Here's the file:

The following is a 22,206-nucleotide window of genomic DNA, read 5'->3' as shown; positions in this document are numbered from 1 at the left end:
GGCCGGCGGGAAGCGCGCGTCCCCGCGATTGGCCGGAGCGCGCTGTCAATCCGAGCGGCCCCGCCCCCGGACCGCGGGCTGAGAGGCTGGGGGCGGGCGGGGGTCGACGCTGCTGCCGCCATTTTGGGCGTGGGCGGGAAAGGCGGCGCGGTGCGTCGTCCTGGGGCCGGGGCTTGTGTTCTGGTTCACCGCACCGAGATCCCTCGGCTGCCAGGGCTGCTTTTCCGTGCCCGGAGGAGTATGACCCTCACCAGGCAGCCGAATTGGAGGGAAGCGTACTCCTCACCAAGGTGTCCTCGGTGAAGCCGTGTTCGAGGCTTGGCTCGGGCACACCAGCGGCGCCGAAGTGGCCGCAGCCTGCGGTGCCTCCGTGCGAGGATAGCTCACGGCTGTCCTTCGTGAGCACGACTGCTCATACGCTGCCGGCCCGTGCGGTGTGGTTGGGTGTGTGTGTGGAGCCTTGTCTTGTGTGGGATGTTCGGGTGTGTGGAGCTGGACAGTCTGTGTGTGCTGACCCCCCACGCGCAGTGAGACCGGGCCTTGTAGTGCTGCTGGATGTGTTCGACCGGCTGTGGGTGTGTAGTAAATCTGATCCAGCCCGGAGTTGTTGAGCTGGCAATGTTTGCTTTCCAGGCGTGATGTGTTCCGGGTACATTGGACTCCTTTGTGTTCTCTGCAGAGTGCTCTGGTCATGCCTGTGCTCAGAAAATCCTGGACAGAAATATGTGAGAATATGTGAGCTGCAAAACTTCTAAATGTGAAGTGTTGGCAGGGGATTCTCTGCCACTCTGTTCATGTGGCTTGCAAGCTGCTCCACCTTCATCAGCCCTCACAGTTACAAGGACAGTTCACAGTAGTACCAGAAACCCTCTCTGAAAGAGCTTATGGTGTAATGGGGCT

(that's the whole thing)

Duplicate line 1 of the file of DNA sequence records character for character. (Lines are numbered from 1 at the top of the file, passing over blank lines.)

The following is a 22,206-nucleotide window of genomic DNA, read 5'->3' as shown; positions in this document are numbered from 1 at the left end: